Five Foolproof Meals


Slow Cooker Meals

Slow cooked meals have many advantages in the hectic world we live in. You can make them in state-of-the-art appliances that conserve energy. The slow cooking process uses time and low heat to extract flavor from meats and vegetables. With 10 minutes of prep in the morning and a programmable slow cooker, you can have a ready-to-serve dinner waiting for you when you get home.

If you're watching your wallet, you may be eating fewer porterhouse and rib eye steaks than you used to. Less expensive cuts of meat have less marbling, the speckling of fat that makes meat tender and juicy, but they can still be part of a memorable and satisfying meal. Tougher meats, like chuck, cooked the slow way to release their flavor and soften tough muscle fibers can be as sweetly flavorful as steak. If you've been relying on your outdoor grill to prepare meat, it may surprise you to learn that older, tougher cuts have more flavor, both in the muscle and the fat. Not only that, some of the connective tissues in tougher meat release collagen that helps make sauces more satisfying. Those sauces baste the meat as it cooks, and the result is a succulent mouthful that falls off the bone, moist and full of flavor.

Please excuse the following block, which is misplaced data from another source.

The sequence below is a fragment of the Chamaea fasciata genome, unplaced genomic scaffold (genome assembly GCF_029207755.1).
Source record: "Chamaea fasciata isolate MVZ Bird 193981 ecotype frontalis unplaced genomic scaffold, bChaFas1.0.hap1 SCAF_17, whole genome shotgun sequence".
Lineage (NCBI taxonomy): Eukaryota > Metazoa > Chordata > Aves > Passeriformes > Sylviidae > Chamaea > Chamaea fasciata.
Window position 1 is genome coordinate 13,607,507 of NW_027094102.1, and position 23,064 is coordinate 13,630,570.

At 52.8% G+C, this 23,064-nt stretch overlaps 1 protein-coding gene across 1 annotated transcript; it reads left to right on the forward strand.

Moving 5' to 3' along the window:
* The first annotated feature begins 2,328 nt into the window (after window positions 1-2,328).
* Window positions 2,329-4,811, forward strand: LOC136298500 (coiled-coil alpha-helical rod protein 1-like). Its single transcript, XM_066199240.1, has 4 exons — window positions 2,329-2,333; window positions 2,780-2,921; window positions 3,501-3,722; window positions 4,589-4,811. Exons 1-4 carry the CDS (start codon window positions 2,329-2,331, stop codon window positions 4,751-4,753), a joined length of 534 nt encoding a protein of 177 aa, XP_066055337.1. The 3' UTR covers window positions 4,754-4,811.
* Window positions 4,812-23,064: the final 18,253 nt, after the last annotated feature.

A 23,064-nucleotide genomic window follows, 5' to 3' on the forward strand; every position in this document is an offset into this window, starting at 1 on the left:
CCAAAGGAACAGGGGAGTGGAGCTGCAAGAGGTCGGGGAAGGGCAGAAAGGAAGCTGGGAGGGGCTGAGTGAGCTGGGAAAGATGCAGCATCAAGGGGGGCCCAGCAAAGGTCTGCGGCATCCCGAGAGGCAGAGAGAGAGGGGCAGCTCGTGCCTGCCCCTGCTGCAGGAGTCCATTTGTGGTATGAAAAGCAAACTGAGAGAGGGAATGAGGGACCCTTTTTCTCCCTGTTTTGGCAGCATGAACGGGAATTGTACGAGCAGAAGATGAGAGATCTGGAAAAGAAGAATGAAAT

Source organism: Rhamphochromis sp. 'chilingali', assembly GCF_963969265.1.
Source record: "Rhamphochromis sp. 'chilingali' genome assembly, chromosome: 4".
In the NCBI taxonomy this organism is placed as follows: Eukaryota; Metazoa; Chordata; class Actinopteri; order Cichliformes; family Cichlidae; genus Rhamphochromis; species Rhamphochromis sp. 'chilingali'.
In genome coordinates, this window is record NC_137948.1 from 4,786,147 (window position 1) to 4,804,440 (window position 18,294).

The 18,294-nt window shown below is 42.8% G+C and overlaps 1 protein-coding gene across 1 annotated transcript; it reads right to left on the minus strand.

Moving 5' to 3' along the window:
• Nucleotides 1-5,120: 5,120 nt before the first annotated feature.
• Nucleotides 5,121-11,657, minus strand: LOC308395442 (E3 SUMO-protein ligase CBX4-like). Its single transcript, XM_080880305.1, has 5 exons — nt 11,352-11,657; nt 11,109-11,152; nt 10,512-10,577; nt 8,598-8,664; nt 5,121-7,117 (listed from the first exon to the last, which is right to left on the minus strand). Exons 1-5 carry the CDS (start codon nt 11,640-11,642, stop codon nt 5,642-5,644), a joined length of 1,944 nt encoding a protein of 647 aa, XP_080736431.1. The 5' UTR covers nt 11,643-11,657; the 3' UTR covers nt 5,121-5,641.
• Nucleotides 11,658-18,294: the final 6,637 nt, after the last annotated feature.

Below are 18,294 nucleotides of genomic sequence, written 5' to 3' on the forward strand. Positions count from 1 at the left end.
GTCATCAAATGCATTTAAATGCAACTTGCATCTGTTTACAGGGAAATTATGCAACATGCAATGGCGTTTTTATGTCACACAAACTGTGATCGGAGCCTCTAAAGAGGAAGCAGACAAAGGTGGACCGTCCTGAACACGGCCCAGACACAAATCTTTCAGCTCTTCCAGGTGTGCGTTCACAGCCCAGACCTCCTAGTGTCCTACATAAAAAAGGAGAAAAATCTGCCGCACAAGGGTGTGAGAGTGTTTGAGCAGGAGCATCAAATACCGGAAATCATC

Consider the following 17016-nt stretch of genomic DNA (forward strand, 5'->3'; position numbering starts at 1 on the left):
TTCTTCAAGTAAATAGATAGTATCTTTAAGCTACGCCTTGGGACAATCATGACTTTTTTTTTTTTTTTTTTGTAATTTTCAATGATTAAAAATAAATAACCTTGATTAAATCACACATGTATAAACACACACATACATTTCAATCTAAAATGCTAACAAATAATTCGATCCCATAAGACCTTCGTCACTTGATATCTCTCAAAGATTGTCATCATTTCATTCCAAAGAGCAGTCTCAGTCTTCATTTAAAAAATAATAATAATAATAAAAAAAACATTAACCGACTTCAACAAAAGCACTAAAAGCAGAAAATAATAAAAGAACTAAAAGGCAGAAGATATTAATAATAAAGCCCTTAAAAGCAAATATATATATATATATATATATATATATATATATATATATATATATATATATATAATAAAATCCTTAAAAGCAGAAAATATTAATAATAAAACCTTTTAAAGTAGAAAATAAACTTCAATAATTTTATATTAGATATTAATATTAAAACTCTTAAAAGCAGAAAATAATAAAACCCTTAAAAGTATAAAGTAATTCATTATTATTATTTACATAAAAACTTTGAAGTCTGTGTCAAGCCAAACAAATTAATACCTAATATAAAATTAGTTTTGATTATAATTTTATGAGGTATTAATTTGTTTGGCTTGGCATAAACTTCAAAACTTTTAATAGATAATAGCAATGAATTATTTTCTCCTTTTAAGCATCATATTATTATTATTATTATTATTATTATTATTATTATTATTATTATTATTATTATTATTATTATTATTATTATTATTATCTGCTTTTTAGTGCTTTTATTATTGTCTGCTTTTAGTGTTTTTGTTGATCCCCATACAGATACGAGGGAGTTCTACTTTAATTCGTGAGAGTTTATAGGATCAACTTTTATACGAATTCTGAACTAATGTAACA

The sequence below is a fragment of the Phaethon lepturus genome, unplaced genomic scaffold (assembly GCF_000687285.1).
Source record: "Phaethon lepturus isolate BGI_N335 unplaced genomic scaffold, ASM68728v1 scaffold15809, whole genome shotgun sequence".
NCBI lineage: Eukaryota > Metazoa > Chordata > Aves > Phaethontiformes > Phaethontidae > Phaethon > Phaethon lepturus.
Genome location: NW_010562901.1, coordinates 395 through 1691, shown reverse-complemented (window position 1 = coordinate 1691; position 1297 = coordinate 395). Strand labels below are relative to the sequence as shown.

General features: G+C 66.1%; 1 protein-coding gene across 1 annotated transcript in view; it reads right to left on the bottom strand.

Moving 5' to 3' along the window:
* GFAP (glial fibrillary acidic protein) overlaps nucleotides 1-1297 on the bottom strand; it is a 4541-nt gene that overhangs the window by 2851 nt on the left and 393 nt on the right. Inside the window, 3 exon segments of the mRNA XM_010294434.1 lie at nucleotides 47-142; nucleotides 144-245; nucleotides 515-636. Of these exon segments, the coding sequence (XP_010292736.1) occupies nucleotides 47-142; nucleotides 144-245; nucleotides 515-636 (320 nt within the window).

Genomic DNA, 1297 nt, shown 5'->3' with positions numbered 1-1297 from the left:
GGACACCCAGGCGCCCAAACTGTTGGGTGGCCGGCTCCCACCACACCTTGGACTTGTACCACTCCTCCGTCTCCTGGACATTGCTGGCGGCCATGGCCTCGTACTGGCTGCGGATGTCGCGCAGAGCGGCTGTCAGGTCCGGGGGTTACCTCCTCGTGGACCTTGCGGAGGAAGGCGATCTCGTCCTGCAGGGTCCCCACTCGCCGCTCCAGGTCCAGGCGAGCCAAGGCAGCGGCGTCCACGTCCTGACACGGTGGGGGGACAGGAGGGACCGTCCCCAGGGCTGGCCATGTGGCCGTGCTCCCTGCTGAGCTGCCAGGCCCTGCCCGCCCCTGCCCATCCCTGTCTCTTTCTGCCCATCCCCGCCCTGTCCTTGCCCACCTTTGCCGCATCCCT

The following tips will help you make the best use of your slow cooker the first time and every time you use it:

  • If you want to ensure a fast cleanup, coat your slow cooker insert with cooking spray.
  • Brown meats in a skillet before adding them to the pot; meats don't brown in a slow cooker.
  • Never try to cook frozen ingredients in a slow cooker. Observe good food safety, and thaw all foods in the refrigerator before cooking.
  • Slow cooked meals retain more moisture than their uncovered, stovetop counterparts, so pay close attention to the liquid measurements in recipes. When converting stovetop recipes for use in a slow cooker, cut back on the water. If you need to, you can always add it later.
  • Remove food from the slow cooker immediately. Allowing foods to cool in the pot encourages bacterial growth.

On the next page, we'll indulge in some mac and cheese comfort food.